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Strings for Guild M20

 
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johnwheeler



Joined: 16 Dec 2006
Posts: 3

PostPosted: Sat Dec 16, 2006 12:49 am    Post subject: Strings for Guild M20 Reply with quote

Can someone who has used a Guild M20 for recreating Nick Drake arrangements suggest a reasonable set of strings or guages for reproducing the tunings?

Also, were the available strings in the early 70s fewer and, possibly, predictable on that account? Was there even phospor bronze then?

Thanks in advance.
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johnwheeler



Joined: 16 Dec 2006
Posts: 3

PostPosted: Mon Dec 18, 2006 7:23 pm    Post subject: Nickel Strings? Reply with quote

Can someone correct me if I am wrong, but the bass strings on the guitar (Guild M20) on the cover of Bryter Layter appear to be nickel wound?

Anyone care to make an educated guess about this, in terms of brand or guages for circa early 70s?
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anthony



Joined: 22 Mar 2006
Posts: 71
Location: United Kingdom

PostPosted: Wed Jan 03, 2007 2:01 pm    Post subject: Reply with quote

I think Nick would have used Ivor Mairants own brand back then.The shop is still there, near Oxford st., and their staff are very helpful.
On the other hand, there is a manufacturers of hand made strings in Derbyshire called Newtone.They will help you with strings for dropped tunings.So youve got an m20? lucky ******* !
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jomarkdave



Joined: 02 Jan 2007
Posts: 34

PostPosted: Wed Jan 03, 2007 2:12 pm    Post subject: Reply with quote

you'll find the texture in the chords, not the strings
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ThemCityBlues



Joined: 30 Jan 2007
Posts: 76

PostPosted: Wed Jan 31, 2007 12:21 am    Post subject: Reply with quote

One of Drake's most used tuning is BEBEBE.

Obviously I can't tell you the gauges he used, but I found gauges for my Fender acoustic that allow me to play in anything from BEBEBE to many open tunings.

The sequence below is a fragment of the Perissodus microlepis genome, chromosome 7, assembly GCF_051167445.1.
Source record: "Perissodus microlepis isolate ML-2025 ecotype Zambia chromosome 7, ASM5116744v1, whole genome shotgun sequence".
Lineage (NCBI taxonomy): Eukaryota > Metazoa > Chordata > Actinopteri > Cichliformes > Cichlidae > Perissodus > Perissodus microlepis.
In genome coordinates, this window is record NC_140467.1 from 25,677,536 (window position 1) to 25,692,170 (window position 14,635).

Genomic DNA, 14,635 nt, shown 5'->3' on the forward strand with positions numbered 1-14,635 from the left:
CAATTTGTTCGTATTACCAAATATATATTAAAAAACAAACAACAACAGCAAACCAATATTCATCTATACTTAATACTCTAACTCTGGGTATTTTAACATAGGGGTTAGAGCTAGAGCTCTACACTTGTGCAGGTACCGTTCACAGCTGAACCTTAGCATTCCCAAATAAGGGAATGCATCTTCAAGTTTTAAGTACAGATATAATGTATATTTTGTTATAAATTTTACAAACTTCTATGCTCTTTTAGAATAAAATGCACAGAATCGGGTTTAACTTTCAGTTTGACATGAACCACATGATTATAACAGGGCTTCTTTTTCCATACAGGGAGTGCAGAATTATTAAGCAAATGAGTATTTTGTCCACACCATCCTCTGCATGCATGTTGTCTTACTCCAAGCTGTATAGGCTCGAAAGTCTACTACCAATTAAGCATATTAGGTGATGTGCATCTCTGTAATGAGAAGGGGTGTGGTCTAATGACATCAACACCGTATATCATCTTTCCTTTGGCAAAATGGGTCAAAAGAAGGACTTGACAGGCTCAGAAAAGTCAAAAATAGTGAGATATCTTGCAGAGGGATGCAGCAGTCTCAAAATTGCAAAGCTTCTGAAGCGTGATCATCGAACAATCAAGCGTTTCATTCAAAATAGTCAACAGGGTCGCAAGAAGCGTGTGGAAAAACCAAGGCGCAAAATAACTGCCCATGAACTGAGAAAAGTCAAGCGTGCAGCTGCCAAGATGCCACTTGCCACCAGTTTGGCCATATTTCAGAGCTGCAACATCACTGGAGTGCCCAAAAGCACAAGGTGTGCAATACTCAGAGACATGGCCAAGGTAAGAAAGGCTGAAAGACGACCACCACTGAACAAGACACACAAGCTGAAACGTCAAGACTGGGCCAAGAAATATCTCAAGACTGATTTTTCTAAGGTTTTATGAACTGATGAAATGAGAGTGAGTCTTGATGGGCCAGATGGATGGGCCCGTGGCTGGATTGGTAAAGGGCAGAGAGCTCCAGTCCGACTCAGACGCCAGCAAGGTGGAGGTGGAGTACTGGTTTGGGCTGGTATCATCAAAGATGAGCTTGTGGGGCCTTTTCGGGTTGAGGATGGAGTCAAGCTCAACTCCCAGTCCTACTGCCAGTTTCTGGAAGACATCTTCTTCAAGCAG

I took a set of 9s, scrapped the high E string, and strung the B string as the E string, the G string as the B string, and so on. I then got a low B string (whatever the normal gauge is for a 7 string) and put it on the bottom. It sounds pretty good and balanced. Sorry I don't know the actual measurements.
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Bogo



Joined: 31 Aug 2006
Posts: 55
Location: Philadelphia

PostPosted: Mon Mar 05, 2007 5:49 am    Post subject: Reply with quote

I would try a light gauge Elixir polyweb. It's not what he used, obviously. However the coating keeps them from being too tinny/metalic sounding. Coated strings generally are not good for alternate tunings, mostly because they dull the tone of the string. However, I think that might actually be the goal. Give em a try. They also last forever. I think they say that Nick liked playing on really old strings, too.
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jomarkdave



Joined: 02 Jan 2007
Posts: 34

PostPosted: Mon Mar 05, 2007 8:33 pm    Post subject: Reply with quote

ack! no.

thick. if you've got a mahog guitar...that's a good strong wood. very dark sounding.

mediums. not light...extra light...MED. gives it a good bass kick without overpowering. i'm currently using martin mediums...they sound great.
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Bogo



Joined: 31 Aug 2006
Posts: 55
Location: Philadelphia

PostPosted: Tue Mar 06, 2007 2:59 am    Post subject: Reply with quote

...but if that's a true M-20 than using Medium g. is going to put extra tension on both the tuners and the bridge. The M20 tuners (if yours still has the same) are rather cheap compared with the rest of the guitar, and many have had bridge placement issues. If you are confident in the strength of the guitar than medium by all means, but I would be more prudent with a rare guitar like that.

Not to mention an OM sized guitar, rare or not, shouldn't even have mediums period. Mediums are for larger body guitars, i.e. Dreadnaughts.
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eyelash07



Joined: 23 Mar 2007
Posts: 2

PostPosted: Fri Mar 23, 2007 10:54 am    Post subject: strings for M20 Reply with quote